Tuesday, 28 November 2017
Marriage Amendment (Definition and Religious Freedoms) Bill 2017; In Committee
) ( ): (In division) Madam Chair, perhaps I'm a little late, but, again, can we vote on these amendments separately, because I agree with all but the last of the proposals here?
The CHAIR: Just so we're clear, do you mean amendment (10) on sheet 8327?
The right to remove children from schools. I do agree with that, but not in this bill.
The CHAIR: As I understand it, Senator Macdonald, it is clause 88R within amendment (8). You would need to seek leave because we are now in the division.
I seek leave to have that one voted on separately.
The CHAIR: Yes, you need the leave of the committee. Is leave granted? Sorry, Senator Macdonald, leave is not granted.
I didn't hear that, Madam Chair. Did someone refuse?
The CHAIR: Yes, Senator Macdonald. As you know, only the one voice is required, and there was at least one voice. Before returning to further amendments, I want to address the point of order taken by Senator Macdonald when the committee reported prior to question time.
It is appropriate for me, as Chair of Committees, to rule on points of order in relation to committee proceedings, although I appreciate that the timing of the proceedings meant it was opportune of Senator Macdonald to raise the issue when he did. Senator Macdonald had sought to have the question dealt with before question time further divided for a group of amendments before the committee on which the committee had already proceeded to divide. As noted in Odgers' Australian Senate Practice at page 283:
In practice, the chair divides a question … at the request of any senator, so that no senator is compelled to vote for or against two or more proposals in relation to which they may wish to vote differently.
It can be difficult to implement that practice, however, where the request to divide a question is not made prior to the question being put by the Chair. In addition, it is not possible for the Chair to divide a question once a division has been called on the original question unless leave is granted to call off the division. This is provided for in standing order 99(3).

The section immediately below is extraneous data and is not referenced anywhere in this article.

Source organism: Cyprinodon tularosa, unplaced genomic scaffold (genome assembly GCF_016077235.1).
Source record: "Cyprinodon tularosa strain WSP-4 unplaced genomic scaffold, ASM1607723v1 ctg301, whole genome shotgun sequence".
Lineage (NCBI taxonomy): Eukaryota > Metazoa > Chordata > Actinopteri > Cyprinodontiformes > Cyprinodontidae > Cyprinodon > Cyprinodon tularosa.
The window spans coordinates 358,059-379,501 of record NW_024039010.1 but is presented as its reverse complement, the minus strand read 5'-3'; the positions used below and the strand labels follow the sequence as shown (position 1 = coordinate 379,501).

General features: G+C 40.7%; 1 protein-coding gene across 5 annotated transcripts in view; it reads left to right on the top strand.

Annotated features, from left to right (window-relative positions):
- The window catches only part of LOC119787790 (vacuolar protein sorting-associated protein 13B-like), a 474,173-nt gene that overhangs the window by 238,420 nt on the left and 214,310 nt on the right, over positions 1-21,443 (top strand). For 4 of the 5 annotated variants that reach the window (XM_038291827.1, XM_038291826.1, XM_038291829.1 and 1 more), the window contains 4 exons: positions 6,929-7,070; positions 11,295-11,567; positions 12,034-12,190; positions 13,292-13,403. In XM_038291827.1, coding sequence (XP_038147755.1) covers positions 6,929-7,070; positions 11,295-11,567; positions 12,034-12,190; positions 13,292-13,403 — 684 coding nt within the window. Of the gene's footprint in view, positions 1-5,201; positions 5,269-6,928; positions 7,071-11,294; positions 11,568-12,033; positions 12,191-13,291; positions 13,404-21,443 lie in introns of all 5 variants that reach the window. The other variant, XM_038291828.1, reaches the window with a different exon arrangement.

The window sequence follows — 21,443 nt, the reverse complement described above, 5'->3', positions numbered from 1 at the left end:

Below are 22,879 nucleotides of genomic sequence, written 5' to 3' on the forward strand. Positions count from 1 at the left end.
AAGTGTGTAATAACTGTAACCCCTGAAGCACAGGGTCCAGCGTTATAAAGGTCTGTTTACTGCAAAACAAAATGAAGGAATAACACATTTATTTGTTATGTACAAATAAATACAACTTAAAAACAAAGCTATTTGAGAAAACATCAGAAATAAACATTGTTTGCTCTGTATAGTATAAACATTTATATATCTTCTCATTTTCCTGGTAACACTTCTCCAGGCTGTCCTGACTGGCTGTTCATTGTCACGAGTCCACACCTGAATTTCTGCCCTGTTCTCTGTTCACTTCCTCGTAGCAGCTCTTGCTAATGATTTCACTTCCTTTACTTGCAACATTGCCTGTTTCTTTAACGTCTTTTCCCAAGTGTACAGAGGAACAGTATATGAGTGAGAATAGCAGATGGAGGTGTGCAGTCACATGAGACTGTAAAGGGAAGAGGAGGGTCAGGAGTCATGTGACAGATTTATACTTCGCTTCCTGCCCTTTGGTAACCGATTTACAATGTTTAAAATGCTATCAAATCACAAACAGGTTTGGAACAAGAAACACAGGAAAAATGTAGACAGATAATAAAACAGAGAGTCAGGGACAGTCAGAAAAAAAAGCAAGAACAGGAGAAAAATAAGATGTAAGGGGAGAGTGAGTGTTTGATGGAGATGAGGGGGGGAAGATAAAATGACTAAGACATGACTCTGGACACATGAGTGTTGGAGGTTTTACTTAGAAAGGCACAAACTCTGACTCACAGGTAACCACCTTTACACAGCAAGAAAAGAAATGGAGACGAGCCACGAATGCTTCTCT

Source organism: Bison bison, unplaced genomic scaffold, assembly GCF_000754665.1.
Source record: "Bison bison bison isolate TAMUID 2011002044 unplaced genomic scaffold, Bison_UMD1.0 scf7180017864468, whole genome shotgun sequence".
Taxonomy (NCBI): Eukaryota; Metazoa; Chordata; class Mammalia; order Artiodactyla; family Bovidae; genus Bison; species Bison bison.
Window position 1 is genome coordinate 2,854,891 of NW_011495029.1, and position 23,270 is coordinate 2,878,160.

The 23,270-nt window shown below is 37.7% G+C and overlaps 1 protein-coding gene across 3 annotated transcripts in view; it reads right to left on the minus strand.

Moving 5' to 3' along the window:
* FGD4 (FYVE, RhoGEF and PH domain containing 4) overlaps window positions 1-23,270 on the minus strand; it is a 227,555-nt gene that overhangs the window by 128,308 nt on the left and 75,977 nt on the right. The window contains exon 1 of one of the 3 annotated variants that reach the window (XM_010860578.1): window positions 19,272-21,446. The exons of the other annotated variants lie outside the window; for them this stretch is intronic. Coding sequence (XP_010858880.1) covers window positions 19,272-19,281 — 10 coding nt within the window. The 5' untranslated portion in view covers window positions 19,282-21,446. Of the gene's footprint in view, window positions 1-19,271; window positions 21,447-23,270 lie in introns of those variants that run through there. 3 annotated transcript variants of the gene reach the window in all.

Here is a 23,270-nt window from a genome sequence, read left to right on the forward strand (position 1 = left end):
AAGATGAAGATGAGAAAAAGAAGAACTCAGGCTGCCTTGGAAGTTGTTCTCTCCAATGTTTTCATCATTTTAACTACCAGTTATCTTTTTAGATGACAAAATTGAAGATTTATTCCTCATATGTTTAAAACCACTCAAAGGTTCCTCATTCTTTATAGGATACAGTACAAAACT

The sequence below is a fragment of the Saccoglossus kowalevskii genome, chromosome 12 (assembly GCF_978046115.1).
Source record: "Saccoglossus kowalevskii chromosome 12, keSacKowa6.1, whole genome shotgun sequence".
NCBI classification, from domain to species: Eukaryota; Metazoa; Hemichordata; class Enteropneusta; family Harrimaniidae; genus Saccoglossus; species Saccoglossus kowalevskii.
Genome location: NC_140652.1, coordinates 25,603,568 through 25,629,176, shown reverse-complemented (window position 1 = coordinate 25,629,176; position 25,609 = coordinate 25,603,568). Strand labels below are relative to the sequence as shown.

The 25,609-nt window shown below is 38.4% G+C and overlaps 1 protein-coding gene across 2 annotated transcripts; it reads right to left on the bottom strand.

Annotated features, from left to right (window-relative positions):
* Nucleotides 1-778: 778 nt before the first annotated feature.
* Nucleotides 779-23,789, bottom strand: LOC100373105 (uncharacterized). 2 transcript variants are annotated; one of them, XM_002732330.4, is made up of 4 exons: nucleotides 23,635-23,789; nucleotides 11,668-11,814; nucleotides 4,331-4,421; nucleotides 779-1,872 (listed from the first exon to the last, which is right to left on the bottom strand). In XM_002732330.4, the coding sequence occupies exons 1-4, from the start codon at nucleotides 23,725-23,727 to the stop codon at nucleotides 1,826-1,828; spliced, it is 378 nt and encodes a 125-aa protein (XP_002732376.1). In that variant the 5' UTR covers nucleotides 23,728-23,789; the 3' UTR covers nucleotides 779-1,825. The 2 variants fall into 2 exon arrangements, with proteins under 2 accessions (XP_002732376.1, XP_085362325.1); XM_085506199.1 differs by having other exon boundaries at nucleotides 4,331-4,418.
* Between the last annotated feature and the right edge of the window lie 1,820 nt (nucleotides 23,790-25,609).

As has now become clear, Senator Macdonald wished to vote differently on one amendment, which I understand has now been identified as amendment (7) on sheet 8326. As the question in relation to the amendment has now been determined, the vote cannot be put again except by leave. After my discussions earlier with Senator Macdonald, however, it is my intention to give Senator Macdonald the call, if he so wishes, so that he has an opportunity now to indicate on the record how he would have voted differently. Senator Macdonald, do you wish to take the call?
Thank you, Madam Chair. I appreciate the courtesy and also the courtesy of you speaking to me before. I think you indicated that, by leave, I could call for the vote to be reheld, but clearly it would haven't made any difference to the outcome. I did in taking the point of order make my point clear, but I appreciate the opportunity to make it absolutely clear on the previous set of amendments. The amendment dealing with the definition of marriage I would have voted against but for the other provisions, and that's why I wanted them divided. Similarly, while I'm on my feet, can I say in relation to the ones we've just dealt with now that, whilst I agree with the last of the amendments—about giving parents the right to take children out of school—I don't think it's appropriate in this legislation, so I would have voted against that on this legislation if we could have put the vote again. But the Labor Party refused leave to put the vote again, and so I've had to vote against all of those. That's probably not what I would have done had it been possible to divide them. Thank you for the opportunity, Chair.